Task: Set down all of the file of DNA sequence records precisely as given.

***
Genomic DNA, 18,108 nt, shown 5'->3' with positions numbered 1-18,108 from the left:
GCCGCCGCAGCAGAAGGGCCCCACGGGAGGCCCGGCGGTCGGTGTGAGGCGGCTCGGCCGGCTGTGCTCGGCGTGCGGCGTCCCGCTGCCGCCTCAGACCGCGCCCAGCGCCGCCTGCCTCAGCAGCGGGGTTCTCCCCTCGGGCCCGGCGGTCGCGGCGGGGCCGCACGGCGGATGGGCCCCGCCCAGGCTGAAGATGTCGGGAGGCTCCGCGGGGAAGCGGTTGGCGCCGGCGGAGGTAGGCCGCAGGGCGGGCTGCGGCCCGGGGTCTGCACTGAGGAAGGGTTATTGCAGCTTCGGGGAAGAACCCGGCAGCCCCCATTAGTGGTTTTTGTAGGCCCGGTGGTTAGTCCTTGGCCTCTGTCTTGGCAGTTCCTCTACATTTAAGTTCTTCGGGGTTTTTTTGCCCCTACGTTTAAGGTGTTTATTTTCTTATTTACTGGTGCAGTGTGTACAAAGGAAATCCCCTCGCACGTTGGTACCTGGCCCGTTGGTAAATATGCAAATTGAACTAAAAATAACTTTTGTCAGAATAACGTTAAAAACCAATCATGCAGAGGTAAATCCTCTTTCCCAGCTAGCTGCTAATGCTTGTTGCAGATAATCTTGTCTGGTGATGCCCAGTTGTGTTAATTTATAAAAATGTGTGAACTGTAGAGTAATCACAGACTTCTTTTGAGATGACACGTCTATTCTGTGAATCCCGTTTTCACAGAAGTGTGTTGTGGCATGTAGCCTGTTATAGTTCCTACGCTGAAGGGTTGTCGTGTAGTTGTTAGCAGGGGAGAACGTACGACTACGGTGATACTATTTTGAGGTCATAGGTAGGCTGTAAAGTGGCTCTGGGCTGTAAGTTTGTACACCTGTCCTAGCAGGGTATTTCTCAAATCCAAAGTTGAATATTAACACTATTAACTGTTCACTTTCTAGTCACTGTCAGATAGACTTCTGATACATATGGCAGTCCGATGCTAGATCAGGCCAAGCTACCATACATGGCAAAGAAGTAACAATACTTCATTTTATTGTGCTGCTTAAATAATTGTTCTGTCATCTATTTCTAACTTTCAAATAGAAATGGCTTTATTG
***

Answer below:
Genomic DNA, 18,108 nt, shown 5'->3' with positions numbered 1-18,108 from the left:
GCCGCCGCAGCAGAAGGGCCCCACGGGAGGCCCGGCGGTCGGTGTGAGGCGGCTCGGCCGGCTGTGCTCGGCGTGCGGCGTCCCGCTGCCGCCTCAGACCGCGCCCAGCGCCGCCTGCCTCAGCAGCGGGGTTCTCCCCTCGGGCCCGGCGGTCGCGGCGGGGCCGCACGGCGGATGGGCCCCGCCCAGGCTGAAGATGTCGGGAGGCTCCGCGGGGAAGCGGTTGGCGCCGGCGGAGGTAGGCCGCAGGGCGGGCTGCGGCCCGGGGTCTGCACTGAGGAAGGGTTATTGCAGCTTCGGGGAAGAACCCGGCAGCCCCCATTAGTGGTTTTTGTAGGCCCGGTGGTTAGTCCTTGGCCTCTGTCTTGGCAGTTCCTCTACATTTAAGTTCTTCGGGGTTTTTTTGCCCCTACGTTTAAGGTGTTTATTTTCTTATTTACTGGTGCAGTGTGTACAAAGGAAATCCCCTCGCACGTTGGTACCTGGCCCGTTGGTAAATATGCAAATTGAACTAAAAATAACTTTTGTCAGAATAACGTTAAAAACCAATCATGCAGAGGTAAATCCTCTTTCCCAGCTAGCTGCTAATGCTTGTTGCAGATAATCTTGTCTGGTGATGCCCAGTTGTGTTAATTTATAAAAATGTGTGAACTGTAGAGTAATCACAGACTTCTTTTGAGATGACACGTCTATTCTGTGAATCCCGTTTTCACAGAAGTGTGTTGTGGCATGTAGCCTGTTATAGTTCCTACGCTGAAGGGTTGTCGTGTAGTTGTTAGCAGGGGAGAACGTACGACTACGGTGATACTATTTTGAGGTCATAGGTAGGCTGTAAAGTGGCTCTGGGCTGTAAGTTTGTACACCTGTCCTAGCAGGGTATTTCTCAAATCCAAAGTTGAATATTAACACTATTAACTGTTCACTTTCTAGTCACTGTCAGATAGACTTCTGATACATATGGCAGTCCGATGCTAGATCAGGCCAAGCTACCATACATGGCAAAGAAGTAACAATACTTCATTTTATTGTGCTGCTTAAATAATTGTTCTGTCATCTATTTCTAACTTTCAAATAGAAATGGCTTTATTG